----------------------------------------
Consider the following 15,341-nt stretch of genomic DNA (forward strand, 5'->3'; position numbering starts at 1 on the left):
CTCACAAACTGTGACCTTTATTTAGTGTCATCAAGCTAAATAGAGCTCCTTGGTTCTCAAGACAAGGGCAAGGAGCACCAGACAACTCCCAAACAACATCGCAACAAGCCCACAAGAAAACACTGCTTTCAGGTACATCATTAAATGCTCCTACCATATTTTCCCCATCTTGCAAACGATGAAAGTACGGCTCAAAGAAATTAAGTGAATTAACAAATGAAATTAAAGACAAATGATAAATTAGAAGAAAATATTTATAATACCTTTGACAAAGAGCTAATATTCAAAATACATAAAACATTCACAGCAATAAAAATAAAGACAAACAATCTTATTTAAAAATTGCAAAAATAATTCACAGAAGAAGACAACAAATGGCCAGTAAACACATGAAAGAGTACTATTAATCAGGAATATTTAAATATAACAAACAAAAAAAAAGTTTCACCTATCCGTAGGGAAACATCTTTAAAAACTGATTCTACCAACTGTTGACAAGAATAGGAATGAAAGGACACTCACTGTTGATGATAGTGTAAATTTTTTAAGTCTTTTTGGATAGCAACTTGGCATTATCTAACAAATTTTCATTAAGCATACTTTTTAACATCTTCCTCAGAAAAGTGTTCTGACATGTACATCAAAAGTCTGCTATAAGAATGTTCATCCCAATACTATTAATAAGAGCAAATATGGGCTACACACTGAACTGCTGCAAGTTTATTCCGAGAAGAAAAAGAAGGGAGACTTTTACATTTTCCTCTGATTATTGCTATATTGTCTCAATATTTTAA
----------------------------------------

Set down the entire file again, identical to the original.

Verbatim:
Consider the following 15,341-nt stretch of genomic DNA (forward strand, 5'->3'; position numbering starts at 1 on the left):
CTCACAAACTGTGACCTTTATTTAGTGTCATCAAGCTAAATAGAGCTCCTTGGTTCTCAAGACAAGGGCAAGGAGCACCAGACAACTCCCAAACAACATCGCAACAAGCCCACAAGAAAACACTGCTTTCAGGTACATCATTAAATGCTCCTACCATATTTTCCCCATCTTGCAAACGATGAAAGTACGGCTCAAAGAAATTAAGTGAATTAACAAATGAAATTAAAGACAAATGATAAATTAGAAGAAAATATTTATAATACCTTTGACAAAGAGCTAATATTCAAAATACATAAAACATTCACAGCAATAAAAATAAAGACAAACAATCTTATTTAAAAATTGCAAAAATAATTCACAGAAGAAGACAACAAATGGCCAGTAAACACATGAAAGAGTACTATTAATCAGGAATATTTAAATATAACAAACAAAAAAAAAGTTTCACCTATCCGTAGGGAAACATCTTTAAAAACTGATTCTACCAACTGTTGACAAGAATAGGAATGAAAGGACACTCACTGTTGATGATAGTGTAAATTTTTTAAGTCTTTTTGGATAGCAACTTGGCATTATCTAACAAATTTTCATTAAGCATACTTTTTAACATCTTCCTCAGAAAAGTGTTCTGACATGTACATCAAAAGTCTGCTATAAGAATGTTCATCCCAATACTATTAATAAGAGCAAATATGGGCTACACACTGAACTGCTGCAAGTTTATTCCGAGAAGAAAAAGAAGGGAGACTTTTACATTTTCCTCTGATTATTGCTATATTGTCTCAATATTTTAA